Posts tagged nonprofit data
Warnings on SEL and Accountability

Social Emotional Learning (SEL) continues to spread as we deepen our understanding of what really contributes to youth success. As it grows, there are more data collection tools and reports. That’s great for sparking conversations about how we can support students, BUT, there are reasons to be cautious:

  • The most ubiquitous measure of SEL is currently self-reported surveys. Surveys have 99 problems. Including:

    • Reference bias. With surveys, we’re trusting young people to grade themselves in their own mindsets and beliefs. Like this:

      Survey: Do you care about other people?

      Student: Sure do!

      Actual Person: Can you hold the door for me?

      Student: Hold it yourself!

      Would we also ask them to grade themselves in Math? No, because a student’s perception of their own skills is subject to reference bias. A student might report being good at math because he is the best in his class, but in another school he would be below average. I worked with a group of programs that found students who were lowest performing academically actually rated themselves highly in Academic Self-Efficacy. The experts agree that reference bias can “produce results opposite of the truth.” The Learning Policy Institute recommends NOT holding schools accountable for self-report survey data due to reference bias and because SEL surveys are relatively new and not designed for accountability purposes.

    • Surveys are administered and taken by humans. And humans are subject to a lot of factors that might impact results: weather, literacy, mood, relationships, understanding of the survey purpose, etc. In my experience working with dozens of programs on survey administration, the results don’t always turn out the way you expected, and it’s not necessarily a reflection of your work. Which is why I always hear skepticism from staff when looking at survey results.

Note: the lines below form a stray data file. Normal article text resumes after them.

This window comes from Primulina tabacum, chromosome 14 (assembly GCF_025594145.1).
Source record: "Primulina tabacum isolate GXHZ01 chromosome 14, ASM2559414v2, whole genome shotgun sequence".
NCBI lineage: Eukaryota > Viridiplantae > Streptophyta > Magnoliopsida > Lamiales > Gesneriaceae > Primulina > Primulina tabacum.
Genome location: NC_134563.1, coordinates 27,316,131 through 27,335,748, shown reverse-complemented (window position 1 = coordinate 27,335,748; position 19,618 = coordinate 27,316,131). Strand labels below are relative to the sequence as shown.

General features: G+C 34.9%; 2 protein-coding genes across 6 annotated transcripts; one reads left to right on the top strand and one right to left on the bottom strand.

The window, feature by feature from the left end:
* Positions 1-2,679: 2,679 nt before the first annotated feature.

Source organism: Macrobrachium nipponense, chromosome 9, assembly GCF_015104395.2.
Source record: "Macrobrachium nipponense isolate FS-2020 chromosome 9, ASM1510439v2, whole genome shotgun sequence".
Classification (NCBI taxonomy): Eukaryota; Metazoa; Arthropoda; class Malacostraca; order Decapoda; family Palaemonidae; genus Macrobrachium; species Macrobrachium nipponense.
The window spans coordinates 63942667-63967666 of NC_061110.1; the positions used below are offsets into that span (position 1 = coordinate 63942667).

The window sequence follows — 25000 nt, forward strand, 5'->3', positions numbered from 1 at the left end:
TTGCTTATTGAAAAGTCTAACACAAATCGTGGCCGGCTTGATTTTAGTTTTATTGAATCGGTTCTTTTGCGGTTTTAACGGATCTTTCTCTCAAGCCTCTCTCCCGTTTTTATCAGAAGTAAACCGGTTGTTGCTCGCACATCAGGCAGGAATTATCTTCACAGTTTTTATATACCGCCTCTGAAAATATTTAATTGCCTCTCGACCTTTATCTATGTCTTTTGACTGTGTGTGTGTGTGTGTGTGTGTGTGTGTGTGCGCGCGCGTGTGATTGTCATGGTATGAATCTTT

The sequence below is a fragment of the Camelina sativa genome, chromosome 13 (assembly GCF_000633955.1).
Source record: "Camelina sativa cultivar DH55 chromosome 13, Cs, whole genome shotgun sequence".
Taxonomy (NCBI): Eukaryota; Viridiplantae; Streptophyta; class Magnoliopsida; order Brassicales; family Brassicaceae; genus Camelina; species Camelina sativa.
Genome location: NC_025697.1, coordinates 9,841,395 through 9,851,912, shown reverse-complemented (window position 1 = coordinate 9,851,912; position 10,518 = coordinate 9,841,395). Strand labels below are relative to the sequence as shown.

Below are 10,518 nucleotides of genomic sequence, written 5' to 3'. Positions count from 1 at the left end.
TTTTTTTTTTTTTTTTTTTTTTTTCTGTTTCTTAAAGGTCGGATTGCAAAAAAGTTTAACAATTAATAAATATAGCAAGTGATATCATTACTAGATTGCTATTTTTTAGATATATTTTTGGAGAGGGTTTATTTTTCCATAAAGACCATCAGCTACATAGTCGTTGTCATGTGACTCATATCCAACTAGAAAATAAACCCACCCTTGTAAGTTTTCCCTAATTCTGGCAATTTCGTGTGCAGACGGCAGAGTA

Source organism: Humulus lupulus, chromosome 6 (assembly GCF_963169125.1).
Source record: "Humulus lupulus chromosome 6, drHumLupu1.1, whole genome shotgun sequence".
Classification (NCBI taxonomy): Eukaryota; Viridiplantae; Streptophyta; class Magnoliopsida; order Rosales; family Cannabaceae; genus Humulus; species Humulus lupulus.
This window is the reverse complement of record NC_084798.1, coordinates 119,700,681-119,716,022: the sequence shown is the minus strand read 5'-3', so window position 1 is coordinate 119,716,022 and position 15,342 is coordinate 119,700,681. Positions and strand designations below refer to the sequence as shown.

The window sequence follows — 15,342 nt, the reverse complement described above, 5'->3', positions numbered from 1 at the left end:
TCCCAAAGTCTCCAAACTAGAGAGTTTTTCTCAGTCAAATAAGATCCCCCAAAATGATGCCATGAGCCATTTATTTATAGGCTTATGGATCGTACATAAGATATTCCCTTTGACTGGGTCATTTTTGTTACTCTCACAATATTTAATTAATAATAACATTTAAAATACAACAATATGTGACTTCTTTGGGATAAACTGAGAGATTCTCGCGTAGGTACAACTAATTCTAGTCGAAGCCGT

• Some issues highlighted by the Student Success Network:

        • How the survey is framed: is it personal, genuine, and does it make sense? Students may not understand or pay attention to the questions.

        • How the survey is perceived based on norms and culture. Students may give the right answer rather than the honest answer.

    • Other administration considerations:

      • The survey is not given to students who don’t show up (skewing the data)

      • The survey is given right before a state math test vs. during a happy graduation ceremony.

  • Will accountability help? Some organizations are in the early stages of learning about and institutionalizing SEL. Before we grade staff on their ability to move the needle, do they know what they’re being graded on? Have they been trained? Does the organization have supports in place for them to develop practices? If we use the data to identify weak spots - how will that help?

I believe non-profits need to be held accountable, and SEL is a key focus of our work. Surveys can provide thought-provoking data, and we’ve seen important connections between SEL growth and achievement. We still need to be very careful about the messaging and administration plan before holding people accountable for survey results. I’ll try to have a growth mindset about it, but we’re not there…yet. Our measures are not sharp enough to say to funders: Don’t give us money if we fail to move the needle on this survey.